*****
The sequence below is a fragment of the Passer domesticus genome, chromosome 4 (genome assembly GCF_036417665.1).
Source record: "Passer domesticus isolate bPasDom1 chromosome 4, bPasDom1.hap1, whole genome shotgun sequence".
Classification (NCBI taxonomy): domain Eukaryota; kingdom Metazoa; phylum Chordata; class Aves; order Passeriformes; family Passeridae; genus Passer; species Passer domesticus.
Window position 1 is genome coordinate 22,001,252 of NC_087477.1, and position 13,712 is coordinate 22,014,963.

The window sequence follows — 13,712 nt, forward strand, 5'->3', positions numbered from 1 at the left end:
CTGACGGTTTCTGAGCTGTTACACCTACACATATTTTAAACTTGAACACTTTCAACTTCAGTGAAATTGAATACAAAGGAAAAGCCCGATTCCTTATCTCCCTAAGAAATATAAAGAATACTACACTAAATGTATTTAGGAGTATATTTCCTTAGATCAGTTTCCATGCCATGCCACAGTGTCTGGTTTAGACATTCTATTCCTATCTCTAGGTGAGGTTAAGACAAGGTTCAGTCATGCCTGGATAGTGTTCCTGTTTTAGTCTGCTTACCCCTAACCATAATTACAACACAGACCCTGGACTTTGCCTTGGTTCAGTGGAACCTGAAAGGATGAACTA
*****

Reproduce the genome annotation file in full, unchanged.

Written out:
The sequence below is a fragment of the Passer domesticus genome, chromosome 4 (genome assembly GCF_036417665.1).
Source record: "Passer domesticus isolate bPasDom1 chromosome 4, bPasDom1.hap1, whole genome shotgun sequence".
Classification (NCBI taxonomy): domain Eukaryota; kingdom Metazoa; phylum Chordata; class Aves; order Passeriformes; family Passeridae; genus Passer; species Passer domesticus.
Window position 1 is genome coordinate 22,001,252 of NC_087477.1, and position 13,712 is coordinate 22,014,963.

The window sequence follows — 13,712 nt, forward strand, 5'->3', positions numbered from 1 at the left end:
CTGACGGTTTCTGAGCTGTTACACCTACACATATTTTAAACTTGAACACTTTCAACTTCAGTGAAATTGAATACAAAGGAAAAGCCCGATTCCTTATCTCCCTAAGAAATATAAAGAATACTACACTAAATGTATTTAGGAGTATATTTCCTTAGATCAGTTTCCATGCCATGCCACAGTGTCTGGTTTAGACATTCTATTCCTATCTCTAGGTGAGGTTAAGACAAGGTTCAGTCATGCCTGGATAGTGTTCCTGTTTTAGTCTGCTTACCCCTAACCATAATTACAACACAGACCCTGGACTTTGCCTTGGTTCAGTGGAACCTGAAAGGATGAACTA